The better solution would be lớn use the USB-C port and shoot to an SSD, right? Well, the above các mục only has two drives approved for shooting at speeds of 6K50. That’s not a lot of options. However, I tested it with a Samsung Portable T5 as well as a SanDisk Extreme Portable SSD, both of which are light & compact (so they can just dangle off the camera), và they both performed flawlessly. That’s a great option lớn have, và you’ll get a lot more bang for your buck than you would with a CFast 2.0 card.

When it comes to lớn editing 6K footage, you’re going to lớn want a computer with some serious graphics processing power, especially since you’re going lớn be editing color and applying filters, which take even more horsepower. You’re also going to lớn want to use the fastest SSD you can get your hands on. For my edit, I used my late-2018 HP Spectre x360 15-inch laptop and a Samsung Portable SSD X5, which utilizes Thunderbolt 3 và the very fast NVMe interface. That hard drive gave me no bottlenecks at all, which was a relief. The computer did well, too. The only thing that kept falling on its face was Adobe Premiere CC. While coloring footage Premiere would crash roughly every five minutes. I spoke with some other producers, & they all confirmed that Premiere CC has been having tons of issues lately, & it made me wish I already knew how to use DaVinci Resolve. This camera comes with the Studio version of Resolve, which is the more fully featured version, and it includes everything from assembly to lớn sound mixing & motion graphics.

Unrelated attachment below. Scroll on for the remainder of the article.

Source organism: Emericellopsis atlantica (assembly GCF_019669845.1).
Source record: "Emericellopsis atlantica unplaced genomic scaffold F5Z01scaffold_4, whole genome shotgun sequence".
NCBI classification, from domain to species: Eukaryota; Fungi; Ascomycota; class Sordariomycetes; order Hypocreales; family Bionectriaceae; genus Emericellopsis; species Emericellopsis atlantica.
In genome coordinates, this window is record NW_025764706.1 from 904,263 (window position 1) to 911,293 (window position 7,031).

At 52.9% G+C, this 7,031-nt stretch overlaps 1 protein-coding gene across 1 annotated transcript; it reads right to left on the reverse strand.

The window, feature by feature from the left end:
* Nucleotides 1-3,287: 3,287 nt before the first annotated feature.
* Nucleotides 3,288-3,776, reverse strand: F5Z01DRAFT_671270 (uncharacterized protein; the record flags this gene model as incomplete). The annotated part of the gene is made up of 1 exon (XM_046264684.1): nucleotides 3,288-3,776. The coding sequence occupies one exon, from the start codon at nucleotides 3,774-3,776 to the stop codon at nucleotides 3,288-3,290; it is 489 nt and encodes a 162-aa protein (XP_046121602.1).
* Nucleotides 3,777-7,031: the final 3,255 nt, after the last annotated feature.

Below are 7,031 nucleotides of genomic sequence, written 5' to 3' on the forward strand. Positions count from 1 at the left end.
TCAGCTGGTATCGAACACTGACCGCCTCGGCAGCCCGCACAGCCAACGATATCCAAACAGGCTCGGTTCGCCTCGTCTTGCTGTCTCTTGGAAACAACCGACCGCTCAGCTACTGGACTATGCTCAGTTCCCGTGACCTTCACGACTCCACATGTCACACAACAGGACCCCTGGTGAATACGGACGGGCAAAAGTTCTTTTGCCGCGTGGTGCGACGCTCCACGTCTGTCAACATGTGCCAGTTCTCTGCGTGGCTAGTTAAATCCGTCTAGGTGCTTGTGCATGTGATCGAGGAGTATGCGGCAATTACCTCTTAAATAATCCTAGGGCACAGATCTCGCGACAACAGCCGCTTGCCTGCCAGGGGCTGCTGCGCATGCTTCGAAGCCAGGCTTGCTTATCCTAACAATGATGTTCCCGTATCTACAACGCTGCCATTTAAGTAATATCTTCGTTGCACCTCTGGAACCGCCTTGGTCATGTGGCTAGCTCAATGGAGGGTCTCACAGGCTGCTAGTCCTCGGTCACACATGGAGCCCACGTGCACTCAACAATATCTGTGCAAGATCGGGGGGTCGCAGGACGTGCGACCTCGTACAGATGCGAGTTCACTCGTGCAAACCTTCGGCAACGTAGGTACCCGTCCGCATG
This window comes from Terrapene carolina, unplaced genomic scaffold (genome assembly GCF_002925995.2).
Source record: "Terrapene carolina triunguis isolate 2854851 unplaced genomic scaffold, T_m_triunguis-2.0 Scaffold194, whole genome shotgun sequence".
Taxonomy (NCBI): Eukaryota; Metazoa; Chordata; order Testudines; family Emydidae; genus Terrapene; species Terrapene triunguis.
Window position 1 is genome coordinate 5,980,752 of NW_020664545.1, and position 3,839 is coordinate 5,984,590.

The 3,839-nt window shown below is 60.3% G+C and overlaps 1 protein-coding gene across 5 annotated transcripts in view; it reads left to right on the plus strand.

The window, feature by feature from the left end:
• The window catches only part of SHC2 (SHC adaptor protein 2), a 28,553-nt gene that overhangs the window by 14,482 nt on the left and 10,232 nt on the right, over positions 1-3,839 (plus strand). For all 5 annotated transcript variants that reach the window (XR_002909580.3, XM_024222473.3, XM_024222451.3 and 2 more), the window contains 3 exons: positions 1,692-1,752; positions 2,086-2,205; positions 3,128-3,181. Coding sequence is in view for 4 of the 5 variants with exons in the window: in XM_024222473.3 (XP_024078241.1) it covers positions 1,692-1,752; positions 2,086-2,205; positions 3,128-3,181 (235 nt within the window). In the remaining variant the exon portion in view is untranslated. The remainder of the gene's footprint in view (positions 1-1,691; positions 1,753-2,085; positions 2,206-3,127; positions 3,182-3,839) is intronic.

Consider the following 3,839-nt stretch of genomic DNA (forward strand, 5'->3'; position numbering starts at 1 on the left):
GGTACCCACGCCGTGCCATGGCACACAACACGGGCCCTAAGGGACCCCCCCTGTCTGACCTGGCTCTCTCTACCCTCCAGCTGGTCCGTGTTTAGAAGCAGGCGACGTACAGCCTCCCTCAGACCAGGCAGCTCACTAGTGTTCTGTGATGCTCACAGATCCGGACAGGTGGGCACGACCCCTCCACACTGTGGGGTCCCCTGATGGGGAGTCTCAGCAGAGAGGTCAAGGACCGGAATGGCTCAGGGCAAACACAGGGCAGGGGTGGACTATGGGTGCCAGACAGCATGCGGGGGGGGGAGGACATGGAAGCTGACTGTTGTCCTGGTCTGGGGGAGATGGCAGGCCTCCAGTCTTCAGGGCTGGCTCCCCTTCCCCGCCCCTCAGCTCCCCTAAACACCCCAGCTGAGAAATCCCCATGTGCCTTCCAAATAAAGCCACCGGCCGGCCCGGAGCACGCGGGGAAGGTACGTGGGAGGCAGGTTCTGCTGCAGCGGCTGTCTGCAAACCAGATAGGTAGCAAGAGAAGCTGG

The camera is really all about the incredible colors. They’re realistic, vibrant, & amazingly malleable. This was the first time I’d ever been able to lớn shoot in 6K, và I absolutely loved it. It gives you a ton of flexibility for cropping & stabilizing in post, and Blackmagic RAW didn’t make my computer burst into flames. I really wish it had better autofocus, a little less noise in the shadows, in-body stabilization, an EVF, và weather-sealing, but to lớn get footage of this quality at this price, there are bound lớn be some trade-offs.

In the last year, a ton of the DPs I’ve worked with have used the BMPCC4K as their B-camera, and the results they get with it are gorgeous (even though they, too, have a lot of focus issues with the camera). I know a couple have already preordered the 6K và will be switching to lớn it as soon as it arrives. It’s easy khổng lồ see why. A lot of small studios và independent DPs will pick these up in the months to come, & I wouldn’t be surprised to see your next favorite indie flick shot with one of these. You’ve got to know what you’re doing, but if you do, you’ll be capable of producing pure eye candy.

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Photography by Brent Rose for The Verge